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Modern Science as a Social Problem

Sal Restivo
Social Problems
Vol. 35, No. 3, Special Issue: The Sociology of Science and Technology (Jun., 1988), pp. 206-225
DOI: 10.2307/800619
Stable URL: http://www.jstor.org/stable/800619
Page Count: 20
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Modern Science as a Social Problem
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Abstract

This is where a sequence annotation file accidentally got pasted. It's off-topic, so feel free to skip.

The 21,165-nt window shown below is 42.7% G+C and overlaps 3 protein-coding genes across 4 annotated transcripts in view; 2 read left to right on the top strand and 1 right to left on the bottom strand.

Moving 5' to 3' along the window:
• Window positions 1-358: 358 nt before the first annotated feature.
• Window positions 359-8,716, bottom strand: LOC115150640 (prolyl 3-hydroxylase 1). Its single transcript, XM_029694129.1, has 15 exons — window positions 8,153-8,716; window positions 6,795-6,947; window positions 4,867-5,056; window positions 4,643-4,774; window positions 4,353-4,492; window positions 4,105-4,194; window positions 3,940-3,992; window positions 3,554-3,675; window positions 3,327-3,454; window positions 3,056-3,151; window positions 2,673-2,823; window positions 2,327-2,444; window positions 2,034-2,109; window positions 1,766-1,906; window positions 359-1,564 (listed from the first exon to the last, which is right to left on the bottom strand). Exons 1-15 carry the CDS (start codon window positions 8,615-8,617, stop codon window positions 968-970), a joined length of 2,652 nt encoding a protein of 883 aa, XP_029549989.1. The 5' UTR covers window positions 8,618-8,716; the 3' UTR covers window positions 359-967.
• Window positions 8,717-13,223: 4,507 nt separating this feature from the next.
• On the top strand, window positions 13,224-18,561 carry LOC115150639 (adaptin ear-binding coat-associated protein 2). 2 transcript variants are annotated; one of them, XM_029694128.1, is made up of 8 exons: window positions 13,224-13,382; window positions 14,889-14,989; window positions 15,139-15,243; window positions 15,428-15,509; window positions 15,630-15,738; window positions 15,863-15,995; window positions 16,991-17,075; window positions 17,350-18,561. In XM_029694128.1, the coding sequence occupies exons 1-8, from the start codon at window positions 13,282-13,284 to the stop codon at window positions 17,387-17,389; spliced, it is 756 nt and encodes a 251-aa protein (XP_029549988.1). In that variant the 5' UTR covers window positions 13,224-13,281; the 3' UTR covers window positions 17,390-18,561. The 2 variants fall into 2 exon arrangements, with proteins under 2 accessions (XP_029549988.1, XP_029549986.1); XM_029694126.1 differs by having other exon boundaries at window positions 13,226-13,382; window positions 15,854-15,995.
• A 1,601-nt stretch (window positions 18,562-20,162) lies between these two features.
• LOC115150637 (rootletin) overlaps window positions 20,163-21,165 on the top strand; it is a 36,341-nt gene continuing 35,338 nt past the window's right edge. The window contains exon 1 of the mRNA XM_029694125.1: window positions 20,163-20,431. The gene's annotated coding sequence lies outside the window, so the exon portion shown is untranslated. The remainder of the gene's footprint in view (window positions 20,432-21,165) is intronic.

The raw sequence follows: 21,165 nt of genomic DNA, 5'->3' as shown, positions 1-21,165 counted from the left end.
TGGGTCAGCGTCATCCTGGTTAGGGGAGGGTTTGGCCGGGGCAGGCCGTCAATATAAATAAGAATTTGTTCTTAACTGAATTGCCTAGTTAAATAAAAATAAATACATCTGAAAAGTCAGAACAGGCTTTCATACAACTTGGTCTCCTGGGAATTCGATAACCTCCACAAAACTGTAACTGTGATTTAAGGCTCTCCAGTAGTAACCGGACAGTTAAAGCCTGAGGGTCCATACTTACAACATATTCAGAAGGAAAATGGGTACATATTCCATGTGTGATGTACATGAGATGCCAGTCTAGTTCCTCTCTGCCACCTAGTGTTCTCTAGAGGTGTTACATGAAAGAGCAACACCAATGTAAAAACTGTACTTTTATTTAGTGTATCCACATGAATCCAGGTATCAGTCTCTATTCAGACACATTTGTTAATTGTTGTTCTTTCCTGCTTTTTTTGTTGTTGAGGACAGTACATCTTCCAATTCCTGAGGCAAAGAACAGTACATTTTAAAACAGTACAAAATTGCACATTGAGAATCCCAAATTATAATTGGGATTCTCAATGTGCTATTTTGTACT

In the social sciences as elsewhere, modern science is widely assumed to be a successful and progressive enterprise. Sociologists of science tend to be science advocates, and students of social problems implicitly treat science as a "healthy" institution. Science critics are often opposed to "distorted" versions of science but not to "true" science. A few social critics, however, have argued that modern science is the product of an alienated human spirit and a factor in rather than a solution to our individual and social problems. In line with this perspective, I draw on C. Wright Mills's conception of the Science Machine and related ideas to argue that modern science is a social problem. This argument is grounded in a constructivist (but not relativist) view of science and scientific knowledge, critiques of the myth of pure science and the idea of scientific progress, and an assessment of the limits of science criticism (including feminist criticism).

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